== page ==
WASHINGTON, D.C. - The U.S. Consumer Product Safety Commission (CPSC), the National Fire Protection Association (NFPA) and Maryland’s Office of the State Fire Marshal are helping consumers give the gift of a safe holiday home. Each November and December, thousands of consumers are injured and millions of dollars in property losses are reported as a result of falls, fires, and other incidents associated with holiday decorations.
Since 2009, the estimated number of holiday decoration-related injuries has increased at a rate of 1,000 per year, from 12,000 in 2009, to 13,000 in 2010, to 14,000 in 2011. Between 2008 and 2010, property losses from Christmas tree fires have increased from an estimated $18 million to $19 million. Candle-related fires during this same period resulted in reports of 74 deaths and $347 million in property losses.
"Make sure you water your Christmas tree frequently, use holiday lights that are tested and certified and safe and not damaged, use candles carefully, and do not put a frozen turkey into a deep fryer," said CPSC Chairman Inez Tenenbaum. "We want consumers to avoid fires and injuries by adding "safety" to their holiday checklist."
Common incident scenarios involve fires from dried-out evergreen trees and clippings, burns from open-flame candles and falls while attempting to hang holiday decorations. Use CPSC safety tips as a guide to help prevent these and other incidents this season.
"Christmas and the days around it are typically some of the top days for home fires," said Greg Cade, division director of Government Affairs for NFPA. "With an increased fire risk around winter holidays, following safety tips at this time of year is especially important to prevent fires."
"Holidays are a time of celebration with family and friends," stated Maryland State Fire Marshal William E. Barnard. "However, fire and life safety is everyone’s responsibility; by testing smoke alarms and carbon monoxide detectors, keeping exits clear of obstructions, monitoring water levels for live trees, staying with food while it is cooking, and following basic safety guidelines involving open flame devices such as candles and fireplaces, we can all avoid injury or death from fire."
Trees and Decorations
1. Buying live trees? Check for freshness. A fresh tree is green, its needles are hard to pull from branches, and its needles do not break when bent between your fingers. The bottom of a fresh tree is sticky with resin, and when tapped on the ground, the tree should not lose many needles.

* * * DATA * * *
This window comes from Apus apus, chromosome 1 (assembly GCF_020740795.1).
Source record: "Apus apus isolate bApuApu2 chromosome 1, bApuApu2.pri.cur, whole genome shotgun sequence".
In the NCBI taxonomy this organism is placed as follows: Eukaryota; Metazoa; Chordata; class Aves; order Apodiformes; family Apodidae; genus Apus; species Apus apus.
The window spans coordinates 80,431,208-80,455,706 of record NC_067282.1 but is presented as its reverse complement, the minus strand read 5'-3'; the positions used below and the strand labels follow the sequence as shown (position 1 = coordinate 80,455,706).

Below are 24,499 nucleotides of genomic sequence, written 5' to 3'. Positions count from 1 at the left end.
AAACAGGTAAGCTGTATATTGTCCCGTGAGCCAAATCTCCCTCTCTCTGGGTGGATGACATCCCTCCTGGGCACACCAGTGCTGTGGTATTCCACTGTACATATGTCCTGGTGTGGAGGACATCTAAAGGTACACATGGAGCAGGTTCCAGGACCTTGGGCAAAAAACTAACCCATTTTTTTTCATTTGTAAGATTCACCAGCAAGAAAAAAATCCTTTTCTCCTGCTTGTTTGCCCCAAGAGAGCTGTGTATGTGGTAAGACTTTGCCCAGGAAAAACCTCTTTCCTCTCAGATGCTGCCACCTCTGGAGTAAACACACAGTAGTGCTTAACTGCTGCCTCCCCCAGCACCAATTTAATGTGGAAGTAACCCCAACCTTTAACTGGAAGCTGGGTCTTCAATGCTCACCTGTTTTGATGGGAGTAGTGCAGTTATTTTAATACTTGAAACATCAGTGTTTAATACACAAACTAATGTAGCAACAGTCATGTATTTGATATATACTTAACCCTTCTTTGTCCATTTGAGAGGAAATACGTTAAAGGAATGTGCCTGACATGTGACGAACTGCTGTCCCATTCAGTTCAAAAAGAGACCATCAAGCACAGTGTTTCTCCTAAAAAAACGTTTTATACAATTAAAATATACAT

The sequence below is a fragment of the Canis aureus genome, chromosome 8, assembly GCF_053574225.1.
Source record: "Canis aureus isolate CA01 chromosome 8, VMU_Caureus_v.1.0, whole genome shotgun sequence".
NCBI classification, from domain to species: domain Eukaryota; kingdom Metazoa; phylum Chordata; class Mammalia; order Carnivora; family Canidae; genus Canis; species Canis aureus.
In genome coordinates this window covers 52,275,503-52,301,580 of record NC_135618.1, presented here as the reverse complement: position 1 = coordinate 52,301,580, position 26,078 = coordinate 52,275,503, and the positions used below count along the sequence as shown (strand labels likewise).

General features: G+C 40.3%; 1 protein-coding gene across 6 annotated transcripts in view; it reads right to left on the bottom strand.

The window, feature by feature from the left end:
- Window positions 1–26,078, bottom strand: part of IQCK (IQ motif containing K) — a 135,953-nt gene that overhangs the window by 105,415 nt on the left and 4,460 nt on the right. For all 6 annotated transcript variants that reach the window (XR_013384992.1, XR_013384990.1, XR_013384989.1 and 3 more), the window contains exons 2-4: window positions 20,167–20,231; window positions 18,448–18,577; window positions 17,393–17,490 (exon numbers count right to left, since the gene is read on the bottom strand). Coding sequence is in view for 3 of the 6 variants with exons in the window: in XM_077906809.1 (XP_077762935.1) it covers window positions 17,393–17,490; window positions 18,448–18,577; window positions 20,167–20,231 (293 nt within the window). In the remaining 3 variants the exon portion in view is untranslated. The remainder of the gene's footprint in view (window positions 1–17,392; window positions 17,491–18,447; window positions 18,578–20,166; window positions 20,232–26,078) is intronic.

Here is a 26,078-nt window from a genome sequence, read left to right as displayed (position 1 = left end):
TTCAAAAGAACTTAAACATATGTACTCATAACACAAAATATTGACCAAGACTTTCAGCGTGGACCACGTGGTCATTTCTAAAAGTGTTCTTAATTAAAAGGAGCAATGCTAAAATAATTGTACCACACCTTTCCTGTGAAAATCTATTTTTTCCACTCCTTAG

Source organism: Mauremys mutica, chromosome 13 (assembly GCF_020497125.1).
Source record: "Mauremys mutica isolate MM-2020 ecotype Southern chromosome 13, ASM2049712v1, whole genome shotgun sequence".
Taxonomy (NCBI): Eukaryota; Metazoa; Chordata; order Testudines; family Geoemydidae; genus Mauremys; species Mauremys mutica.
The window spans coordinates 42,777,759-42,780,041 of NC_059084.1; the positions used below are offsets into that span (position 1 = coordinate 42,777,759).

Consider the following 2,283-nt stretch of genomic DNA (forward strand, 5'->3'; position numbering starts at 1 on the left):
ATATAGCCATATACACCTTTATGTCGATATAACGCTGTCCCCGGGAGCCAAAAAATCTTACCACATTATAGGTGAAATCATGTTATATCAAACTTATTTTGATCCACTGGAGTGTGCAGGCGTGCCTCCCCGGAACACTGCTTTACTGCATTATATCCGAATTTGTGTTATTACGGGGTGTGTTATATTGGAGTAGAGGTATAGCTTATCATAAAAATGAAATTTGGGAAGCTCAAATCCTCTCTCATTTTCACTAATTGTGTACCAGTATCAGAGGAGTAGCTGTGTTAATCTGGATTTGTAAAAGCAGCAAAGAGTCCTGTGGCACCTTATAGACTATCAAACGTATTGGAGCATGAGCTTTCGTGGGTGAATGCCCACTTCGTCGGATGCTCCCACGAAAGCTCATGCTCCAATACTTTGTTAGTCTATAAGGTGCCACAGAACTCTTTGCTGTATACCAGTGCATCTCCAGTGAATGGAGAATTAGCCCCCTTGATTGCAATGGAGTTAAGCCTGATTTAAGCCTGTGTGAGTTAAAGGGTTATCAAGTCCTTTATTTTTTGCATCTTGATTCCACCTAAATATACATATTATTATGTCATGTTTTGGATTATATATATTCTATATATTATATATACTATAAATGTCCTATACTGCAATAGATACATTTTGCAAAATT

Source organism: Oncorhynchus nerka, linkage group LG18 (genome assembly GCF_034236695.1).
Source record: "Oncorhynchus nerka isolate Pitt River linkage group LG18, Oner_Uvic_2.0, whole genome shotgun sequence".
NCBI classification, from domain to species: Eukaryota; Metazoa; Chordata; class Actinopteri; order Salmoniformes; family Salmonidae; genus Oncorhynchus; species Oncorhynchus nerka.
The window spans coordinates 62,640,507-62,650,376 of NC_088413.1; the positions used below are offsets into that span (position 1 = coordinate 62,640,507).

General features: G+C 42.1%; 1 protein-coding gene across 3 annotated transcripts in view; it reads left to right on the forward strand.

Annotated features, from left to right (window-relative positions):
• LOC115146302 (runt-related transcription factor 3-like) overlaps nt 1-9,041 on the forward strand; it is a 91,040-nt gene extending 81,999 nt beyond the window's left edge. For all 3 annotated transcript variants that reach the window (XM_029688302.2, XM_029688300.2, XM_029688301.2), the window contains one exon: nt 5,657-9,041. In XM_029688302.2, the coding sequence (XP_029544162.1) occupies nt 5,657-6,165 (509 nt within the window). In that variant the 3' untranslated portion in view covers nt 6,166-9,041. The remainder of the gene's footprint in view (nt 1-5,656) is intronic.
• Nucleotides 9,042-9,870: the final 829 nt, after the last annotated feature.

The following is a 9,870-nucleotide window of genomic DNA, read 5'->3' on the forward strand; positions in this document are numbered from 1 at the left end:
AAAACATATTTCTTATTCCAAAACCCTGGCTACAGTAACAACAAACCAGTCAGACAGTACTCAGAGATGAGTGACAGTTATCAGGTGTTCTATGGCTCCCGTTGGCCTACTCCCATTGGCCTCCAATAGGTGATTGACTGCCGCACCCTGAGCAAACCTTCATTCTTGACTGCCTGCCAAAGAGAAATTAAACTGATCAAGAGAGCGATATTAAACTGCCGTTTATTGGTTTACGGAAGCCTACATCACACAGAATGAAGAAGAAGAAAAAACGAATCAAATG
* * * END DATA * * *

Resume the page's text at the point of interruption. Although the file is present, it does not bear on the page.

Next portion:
2. Setting up a tree at home? Place it away from heat sources, such as fireplaces, vents, and radiators. Because heated rooms dry out live trees rapidly, be sure to monitor water levels daily, and keep the tree stand filled with water. Place the tree out of the way of foot traffic, and do not block doorways with the tree.
3. Buying an artificial tree? Look for the label: "Fire Resistant." Although this label does not mean that the tree will not catch fire, it does indicate that the tree is more resistant to catching fire.
4. Decorating a tree in homes with small children? Take special care to avoid sharp, weighted, or breakable decorations. Keep trimmings with small removable parts out of the reach of children, who could swallow or inhale small pieces. Avoid trimmings that resemble candy or food that may tempt a child to eat them.
5. Keep burning candles within sight. Extinguish all candles before you go to bed, leave the room, or leave the house.
6. Keep candles on a stable, heat-resistant surface where kids and pets cannot reach them or knock them over. Lighted candles should be placed away from items that can catch fire, such as trees, other evergreens, decorations, curtains and furniture.
7. Use only lights that have been tested for safety by a nationally recognized testing laboratory, such as Underwriters Laboratories (UL). Lights for both indoor and outdoor usage must meet strict requirements that testing laboratories are able to verify. On decorative lights available in stores, UL’s red holographic label signifies that the product meets safety requirements for indoor and outdoor usage. UL’s green holographic label, signifies that the product meets requirements for only indoor usage.
8. Check each set of lights, new or old, for broken or cracked sockets, frayed or bare wires, or loose connections. Throw out damaged sets and do not use electric lights on a metallic tree.
9. Check each extension cord to make sure it is rated for the intended use and is in good condition. Do not use cords with cuts or signs of fraying.
10. Check outdoor lights for labels showing that the lights have been certified for outdoor use, and only plug them into a ground-fault circuit interrupter (GFCI)-protected receptacle or a portable GFCI.
11. Use care with "fire salts," which produce colored flames when thrown onto wood fires. Fire salts contain heavy metals that can cause intense gastrointestinal irritation and vomiting, if swallowed. Keep them away from children.
12. Do not burn wrapping papers in the fireplace. A flash fire may result because wrappings can ignite suddenly and burn intensely.
The U.S. Consumer Product Safety Commission (CPSC) is charged with protecting the public from unreasonable risks of injury or death associated with the use of thousands of types of consumer products. Deaths, injuries, and property damage from consumer product incidents cost the nation more than $1 trillion annually. CPSC’s work to ensure the safety of consumer products has contributed to a decline in the rate of deaths and injuries associated with consumer products over the past 40 years.
Federal law bars any person from selling products subject to a publicly-announced voluntary recall by a manufacturer or a mandatory recall ordered by the Commission.
For lifesaving information: